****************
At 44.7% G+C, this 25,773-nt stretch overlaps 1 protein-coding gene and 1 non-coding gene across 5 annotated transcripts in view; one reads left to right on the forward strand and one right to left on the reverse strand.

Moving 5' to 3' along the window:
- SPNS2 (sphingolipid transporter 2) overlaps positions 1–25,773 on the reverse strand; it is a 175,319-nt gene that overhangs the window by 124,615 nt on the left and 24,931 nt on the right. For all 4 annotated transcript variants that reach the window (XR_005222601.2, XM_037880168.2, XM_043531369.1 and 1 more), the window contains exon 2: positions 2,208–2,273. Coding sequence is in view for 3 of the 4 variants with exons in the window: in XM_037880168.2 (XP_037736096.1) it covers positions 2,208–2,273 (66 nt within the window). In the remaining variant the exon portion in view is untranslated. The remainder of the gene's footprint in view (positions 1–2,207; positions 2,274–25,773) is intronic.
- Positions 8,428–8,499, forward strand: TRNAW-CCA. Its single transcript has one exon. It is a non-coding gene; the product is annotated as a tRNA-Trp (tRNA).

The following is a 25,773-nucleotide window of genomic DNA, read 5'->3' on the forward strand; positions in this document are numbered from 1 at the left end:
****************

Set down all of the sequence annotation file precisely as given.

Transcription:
At 44.7% G+C, this 25,773-nt stretch overlaps 1 protein-coding gene and 1 non-coding gene across 5 annotated transcripts in view; one reads left to right on the forward strand and one right to left on the reverse strand.

Moving 5' to 3' along the window:
- SPNS2 (sphingolipid transporter 2) overlaps positions 1–25,773 on the reverse strand; it is a 175,319-nt gene that overhangs the window by 124,615 nt on the left and 24,931 nt on the right. For all 4 annotated transcript variants that reach the window (XR_005222601.2, XM_037880168.2, XM_043531369.1 and 1 more), the window contains exon 2: positions 2,208–2,273. Coding sequence is in view for 3 of the 4 variants with exons in the window: in XM_037880168.2 (XP_037736096.1) it covers positions 2,208–2,273 (66 nt within the window). In the remaining variant the exon portion in view is untranslated. The remainder of the gene's footprint in view (positions 1–2,207; positions 2,274–25,773) is intronic.
- Positions 8,428–8,499, forward strand: TRNAW-CCA. Its single transcript has one exon. It is a non-coding gene; the product is annotated as a tRNA-Trp (tRNA).

The following is a 25,773-nucleotide window of genomic DNA, read 5'->3' on the forward strand; positions in this document are numbered from 1 at the left end: